Easy ways to teach kids independence
One of the biggest and most important journeys of adolescence is learning to look after one’s own needs, and it’s important not to procrastinate teaching those lessons. While it can be tricky, seeing the beginnings of financial and personal independence in children can be one of the most rewarding experiences a parent can have. Here are a few ideas to think about as you navigate these challenging waters.
1. Be there to help
Surprisingly, children who had active help with homework and hobbies growing up tend to be better problem-solvers and critical thinkers as adults. When children confront problems without help, it can be very discouraging when they get stumped—and many come to believe that they’re “just not cut out for” math, or English, or athletics, or whatever they’re stuck on. Kids who get help tend to have a much healthier idea of what’s possible for them.
The challenge, then, is to help them stay on task through the rough spots, while still making room for kids to chew through the problem to the best of their ability. Instead of walking your teen through the problem they’re doing, find a similar problem to walk through—and then challenge them to apply the same principles.
2. Bring them along for chores and errands
This might be a tough one to implement at first, but bringing your teen along while you do chores and errands is a great way to teach responsibility by example, and also provides plenty of time to talk. My mother used trips to the grocery store to teach me about marketing, basic math, and brand skepticism—all of which help me navigate my life to this day. Even though I hated walking right past things I wanted at the store, she taught me how to be patient and wait for things I wanted—which is a skill that is not taught very well in our society.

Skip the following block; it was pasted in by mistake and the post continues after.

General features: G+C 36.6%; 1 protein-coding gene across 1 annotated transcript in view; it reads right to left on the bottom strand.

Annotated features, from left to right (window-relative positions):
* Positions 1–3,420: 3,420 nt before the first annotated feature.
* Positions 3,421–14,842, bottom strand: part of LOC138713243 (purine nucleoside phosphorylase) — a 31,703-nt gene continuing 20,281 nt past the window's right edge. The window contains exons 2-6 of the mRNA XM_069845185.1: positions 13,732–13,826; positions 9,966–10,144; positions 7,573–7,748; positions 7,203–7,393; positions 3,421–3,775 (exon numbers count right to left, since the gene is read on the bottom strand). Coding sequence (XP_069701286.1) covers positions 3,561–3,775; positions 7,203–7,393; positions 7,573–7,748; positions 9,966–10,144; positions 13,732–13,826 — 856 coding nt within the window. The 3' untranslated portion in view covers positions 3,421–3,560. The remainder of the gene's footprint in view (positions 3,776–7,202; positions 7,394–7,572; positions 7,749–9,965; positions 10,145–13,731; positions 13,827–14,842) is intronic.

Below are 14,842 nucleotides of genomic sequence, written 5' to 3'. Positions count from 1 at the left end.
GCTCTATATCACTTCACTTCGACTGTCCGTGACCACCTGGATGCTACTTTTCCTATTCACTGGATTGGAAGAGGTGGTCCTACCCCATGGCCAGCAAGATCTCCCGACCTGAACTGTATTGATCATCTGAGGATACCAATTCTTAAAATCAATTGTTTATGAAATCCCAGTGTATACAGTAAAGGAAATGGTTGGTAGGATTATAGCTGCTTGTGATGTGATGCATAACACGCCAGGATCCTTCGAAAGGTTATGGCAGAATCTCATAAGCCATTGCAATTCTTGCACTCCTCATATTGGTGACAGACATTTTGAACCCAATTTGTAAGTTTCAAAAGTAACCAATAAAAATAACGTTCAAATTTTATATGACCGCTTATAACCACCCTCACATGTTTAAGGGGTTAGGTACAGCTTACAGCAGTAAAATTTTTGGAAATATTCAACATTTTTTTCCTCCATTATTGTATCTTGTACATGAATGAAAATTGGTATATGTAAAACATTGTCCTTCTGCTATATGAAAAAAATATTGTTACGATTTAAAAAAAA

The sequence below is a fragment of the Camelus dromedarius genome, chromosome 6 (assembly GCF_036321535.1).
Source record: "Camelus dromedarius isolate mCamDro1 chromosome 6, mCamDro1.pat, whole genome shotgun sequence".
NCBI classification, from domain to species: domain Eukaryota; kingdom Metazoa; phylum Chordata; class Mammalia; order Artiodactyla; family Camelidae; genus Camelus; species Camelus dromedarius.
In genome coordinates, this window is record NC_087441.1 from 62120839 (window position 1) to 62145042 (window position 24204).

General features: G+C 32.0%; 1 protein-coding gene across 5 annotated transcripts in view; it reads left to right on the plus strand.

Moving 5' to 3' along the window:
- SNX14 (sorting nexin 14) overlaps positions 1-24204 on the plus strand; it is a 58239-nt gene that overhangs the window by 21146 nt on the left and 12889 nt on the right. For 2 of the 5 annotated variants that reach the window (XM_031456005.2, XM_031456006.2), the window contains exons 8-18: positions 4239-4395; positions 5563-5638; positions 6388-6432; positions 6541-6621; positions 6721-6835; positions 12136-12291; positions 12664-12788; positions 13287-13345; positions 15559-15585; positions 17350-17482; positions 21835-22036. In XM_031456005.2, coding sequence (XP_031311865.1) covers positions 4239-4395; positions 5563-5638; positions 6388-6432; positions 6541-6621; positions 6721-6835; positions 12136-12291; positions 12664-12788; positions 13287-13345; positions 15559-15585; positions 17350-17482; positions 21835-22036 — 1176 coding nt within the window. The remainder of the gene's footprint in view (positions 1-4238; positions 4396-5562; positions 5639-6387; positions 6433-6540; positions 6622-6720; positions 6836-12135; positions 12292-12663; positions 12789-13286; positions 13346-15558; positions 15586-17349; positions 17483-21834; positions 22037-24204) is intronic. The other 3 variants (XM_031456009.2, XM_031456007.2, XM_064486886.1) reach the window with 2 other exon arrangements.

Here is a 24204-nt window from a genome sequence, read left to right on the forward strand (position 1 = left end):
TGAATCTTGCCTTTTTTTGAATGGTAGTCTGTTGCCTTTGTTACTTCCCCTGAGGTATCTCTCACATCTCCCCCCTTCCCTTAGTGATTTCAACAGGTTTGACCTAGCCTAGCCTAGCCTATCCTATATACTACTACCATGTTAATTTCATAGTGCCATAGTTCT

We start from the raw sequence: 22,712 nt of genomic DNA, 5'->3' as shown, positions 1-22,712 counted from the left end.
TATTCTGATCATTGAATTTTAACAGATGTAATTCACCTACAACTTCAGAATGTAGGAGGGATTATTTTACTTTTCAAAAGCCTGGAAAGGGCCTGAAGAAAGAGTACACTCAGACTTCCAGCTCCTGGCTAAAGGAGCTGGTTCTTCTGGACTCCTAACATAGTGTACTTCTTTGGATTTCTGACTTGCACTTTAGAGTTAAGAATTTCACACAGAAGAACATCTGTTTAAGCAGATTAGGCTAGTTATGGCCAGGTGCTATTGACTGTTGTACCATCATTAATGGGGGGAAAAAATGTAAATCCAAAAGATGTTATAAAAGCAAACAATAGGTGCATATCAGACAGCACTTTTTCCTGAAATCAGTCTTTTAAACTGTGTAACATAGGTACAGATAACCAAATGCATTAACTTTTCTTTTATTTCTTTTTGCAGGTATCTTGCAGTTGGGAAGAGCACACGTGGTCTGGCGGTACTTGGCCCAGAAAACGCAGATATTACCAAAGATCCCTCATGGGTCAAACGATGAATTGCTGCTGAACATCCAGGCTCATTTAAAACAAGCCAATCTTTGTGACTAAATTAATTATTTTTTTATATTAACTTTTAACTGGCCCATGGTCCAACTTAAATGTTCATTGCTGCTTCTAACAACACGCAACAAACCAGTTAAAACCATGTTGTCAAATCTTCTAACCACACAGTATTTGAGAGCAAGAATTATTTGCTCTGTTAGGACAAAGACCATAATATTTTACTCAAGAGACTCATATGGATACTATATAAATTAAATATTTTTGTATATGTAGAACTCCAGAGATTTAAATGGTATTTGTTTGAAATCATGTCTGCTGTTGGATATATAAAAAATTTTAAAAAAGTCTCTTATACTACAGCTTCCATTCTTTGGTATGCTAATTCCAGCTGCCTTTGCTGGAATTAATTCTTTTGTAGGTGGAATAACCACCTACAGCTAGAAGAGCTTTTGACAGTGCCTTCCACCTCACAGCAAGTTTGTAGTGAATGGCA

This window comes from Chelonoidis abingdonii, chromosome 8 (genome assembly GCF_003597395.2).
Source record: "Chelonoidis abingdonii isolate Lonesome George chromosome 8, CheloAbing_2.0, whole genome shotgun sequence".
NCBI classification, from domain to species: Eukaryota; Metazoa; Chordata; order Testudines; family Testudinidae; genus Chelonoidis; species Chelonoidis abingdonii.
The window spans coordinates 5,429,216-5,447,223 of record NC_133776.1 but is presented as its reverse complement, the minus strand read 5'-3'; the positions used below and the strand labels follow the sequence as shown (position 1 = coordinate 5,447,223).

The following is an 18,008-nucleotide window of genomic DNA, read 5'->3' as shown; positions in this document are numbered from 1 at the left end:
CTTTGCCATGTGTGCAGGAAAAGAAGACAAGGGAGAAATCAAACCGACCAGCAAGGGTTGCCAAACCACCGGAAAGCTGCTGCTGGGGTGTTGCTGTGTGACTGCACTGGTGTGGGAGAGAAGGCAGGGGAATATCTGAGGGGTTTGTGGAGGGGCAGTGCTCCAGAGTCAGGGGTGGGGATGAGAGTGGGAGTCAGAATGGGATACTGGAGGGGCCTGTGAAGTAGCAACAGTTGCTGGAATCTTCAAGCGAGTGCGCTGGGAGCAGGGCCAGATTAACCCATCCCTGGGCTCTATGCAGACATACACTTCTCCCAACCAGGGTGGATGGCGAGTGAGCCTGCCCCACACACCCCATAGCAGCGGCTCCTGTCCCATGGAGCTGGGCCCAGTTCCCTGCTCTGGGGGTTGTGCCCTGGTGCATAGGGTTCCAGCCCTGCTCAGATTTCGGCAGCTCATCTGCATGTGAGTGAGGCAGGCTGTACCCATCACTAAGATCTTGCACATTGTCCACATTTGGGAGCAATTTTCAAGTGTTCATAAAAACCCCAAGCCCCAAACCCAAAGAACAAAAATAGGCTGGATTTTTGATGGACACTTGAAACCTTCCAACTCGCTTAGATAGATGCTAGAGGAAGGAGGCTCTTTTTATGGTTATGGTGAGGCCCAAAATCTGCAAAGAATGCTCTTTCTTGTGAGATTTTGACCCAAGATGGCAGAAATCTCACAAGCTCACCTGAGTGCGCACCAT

3. Encourage entrepreneurship
Just like with homework, it’s easy to be too helpful as well as not helpful enough. We recently had a college student show up for an interview with his mother, who had written up her son’s resume and demanded to be part of the interview process. (Needless to say, he didn’t get the job.)
Don’t be a personal assistant—be a coach. Help your teen start a business—encourage them to design letterhead, help them type up a resume, and brainstorm people you know who might be willing customers. Teens can do all the same jobs they’ve done since our grandparents’ time, but small business technology has reached a point where they can reach a global audience, accept mobile payments from their smartphones, and even access free accounting software to manage their money.
4. Teach them about budgeting from your own experience
Most teens understand intellectually that “money doesn’t grow on trees” and your resources are limited, but to a teenager making less than a hundred dollars a week flipping burgers, adult levels of income and expense are hard to really grasp.
Help your teens understand how you manage your money, and why. Saving, budgeting, and tracking bills is not something kids instinctively understand, so don’t neglect the opportunity to teach.
[About the author: Shawna Davies is a staff writer for Going Cellular. She has a talent for organization and helping people navigate new technology. She’s a confessed gadget freak, but when she gets out of the house, she loves spending time at the lake with her husband and teenage son. They live in Beaumont, Texas.]